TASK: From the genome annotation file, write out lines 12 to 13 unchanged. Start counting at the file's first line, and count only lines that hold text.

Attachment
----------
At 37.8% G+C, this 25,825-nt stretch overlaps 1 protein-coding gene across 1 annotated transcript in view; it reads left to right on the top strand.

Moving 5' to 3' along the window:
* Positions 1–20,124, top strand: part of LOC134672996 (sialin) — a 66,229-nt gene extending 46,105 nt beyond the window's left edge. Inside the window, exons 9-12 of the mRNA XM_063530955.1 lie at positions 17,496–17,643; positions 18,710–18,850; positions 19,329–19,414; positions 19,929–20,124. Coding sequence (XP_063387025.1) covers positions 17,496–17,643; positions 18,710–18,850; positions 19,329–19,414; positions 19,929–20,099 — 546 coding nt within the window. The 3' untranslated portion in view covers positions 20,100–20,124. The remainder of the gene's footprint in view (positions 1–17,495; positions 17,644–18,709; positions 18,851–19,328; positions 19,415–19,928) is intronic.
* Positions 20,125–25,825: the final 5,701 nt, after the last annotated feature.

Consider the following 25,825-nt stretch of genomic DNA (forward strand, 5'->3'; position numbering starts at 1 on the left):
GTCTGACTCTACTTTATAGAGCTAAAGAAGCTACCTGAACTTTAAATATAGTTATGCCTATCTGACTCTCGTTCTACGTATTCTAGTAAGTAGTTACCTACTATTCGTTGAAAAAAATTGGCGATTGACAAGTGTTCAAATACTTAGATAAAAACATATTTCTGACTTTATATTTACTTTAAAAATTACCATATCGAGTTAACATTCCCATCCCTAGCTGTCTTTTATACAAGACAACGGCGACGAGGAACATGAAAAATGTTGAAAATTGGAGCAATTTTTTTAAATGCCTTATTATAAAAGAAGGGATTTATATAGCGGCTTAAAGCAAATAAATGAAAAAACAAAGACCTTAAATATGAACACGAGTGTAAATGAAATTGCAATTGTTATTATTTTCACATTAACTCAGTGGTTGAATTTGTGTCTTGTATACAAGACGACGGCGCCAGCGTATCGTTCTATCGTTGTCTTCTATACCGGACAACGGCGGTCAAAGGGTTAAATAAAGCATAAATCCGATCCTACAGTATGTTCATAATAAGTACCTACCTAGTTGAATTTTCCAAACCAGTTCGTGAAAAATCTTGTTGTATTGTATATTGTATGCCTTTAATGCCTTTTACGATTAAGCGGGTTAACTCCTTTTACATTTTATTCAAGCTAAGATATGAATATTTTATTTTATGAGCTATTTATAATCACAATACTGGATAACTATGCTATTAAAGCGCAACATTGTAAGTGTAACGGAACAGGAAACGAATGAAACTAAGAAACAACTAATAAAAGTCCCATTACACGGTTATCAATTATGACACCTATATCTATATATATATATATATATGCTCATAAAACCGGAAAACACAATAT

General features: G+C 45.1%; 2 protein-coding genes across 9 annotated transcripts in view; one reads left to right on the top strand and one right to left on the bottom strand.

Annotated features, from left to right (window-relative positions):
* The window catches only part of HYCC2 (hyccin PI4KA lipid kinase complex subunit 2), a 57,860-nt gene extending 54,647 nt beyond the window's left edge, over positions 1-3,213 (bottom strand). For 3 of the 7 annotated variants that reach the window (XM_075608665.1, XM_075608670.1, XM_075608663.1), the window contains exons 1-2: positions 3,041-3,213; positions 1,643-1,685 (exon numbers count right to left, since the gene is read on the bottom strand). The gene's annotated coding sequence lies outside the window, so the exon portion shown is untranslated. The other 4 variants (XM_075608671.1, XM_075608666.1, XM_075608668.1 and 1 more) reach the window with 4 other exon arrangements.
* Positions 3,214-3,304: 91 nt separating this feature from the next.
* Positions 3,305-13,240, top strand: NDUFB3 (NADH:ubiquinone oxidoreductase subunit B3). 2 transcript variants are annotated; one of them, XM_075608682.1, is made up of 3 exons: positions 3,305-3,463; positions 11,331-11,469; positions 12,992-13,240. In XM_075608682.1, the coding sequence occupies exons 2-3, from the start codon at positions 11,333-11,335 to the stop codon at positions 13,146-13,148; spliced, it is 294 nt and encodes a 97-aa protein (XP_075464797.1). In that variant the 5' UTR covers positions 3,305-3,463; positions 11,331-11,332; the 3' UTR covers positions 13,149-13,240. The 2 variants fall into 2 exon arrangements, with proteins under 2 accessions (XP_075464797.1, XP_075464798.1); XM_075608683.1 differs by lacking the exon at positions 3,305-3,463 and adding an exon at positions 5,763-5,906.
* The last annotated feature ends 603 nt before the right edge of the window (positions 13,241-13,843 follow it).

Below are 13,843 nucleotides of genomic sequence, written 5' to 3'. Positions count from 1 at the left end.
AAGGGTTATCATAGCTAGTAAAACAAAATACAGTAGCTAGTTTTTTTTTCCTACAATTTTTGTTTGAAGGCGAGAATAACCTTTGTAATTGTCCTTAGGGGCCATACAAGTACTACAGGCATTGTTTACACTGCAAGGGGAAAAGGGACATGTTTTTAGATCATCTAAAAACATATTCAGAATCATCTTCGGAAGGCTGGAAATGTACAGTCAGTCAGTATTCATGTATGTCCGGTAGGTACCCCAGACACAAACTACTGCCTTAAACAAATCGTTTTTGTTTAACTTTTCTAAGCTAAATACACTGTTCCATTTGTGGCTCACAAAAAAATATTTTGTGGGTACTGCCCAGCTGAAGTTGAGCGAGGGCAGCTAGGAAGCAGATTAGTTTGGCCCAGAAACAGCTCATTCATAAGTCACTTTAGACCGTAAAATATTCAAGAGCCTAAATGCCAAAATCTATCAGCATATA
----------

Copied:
* The last annotated feature ends 603 nt before the right edge of the window (positions 13,241-13,843 follow it).

Below are 13,843 nucleotides of genomic sequence, written 5' to 3'. Positions count from 1 at the left end.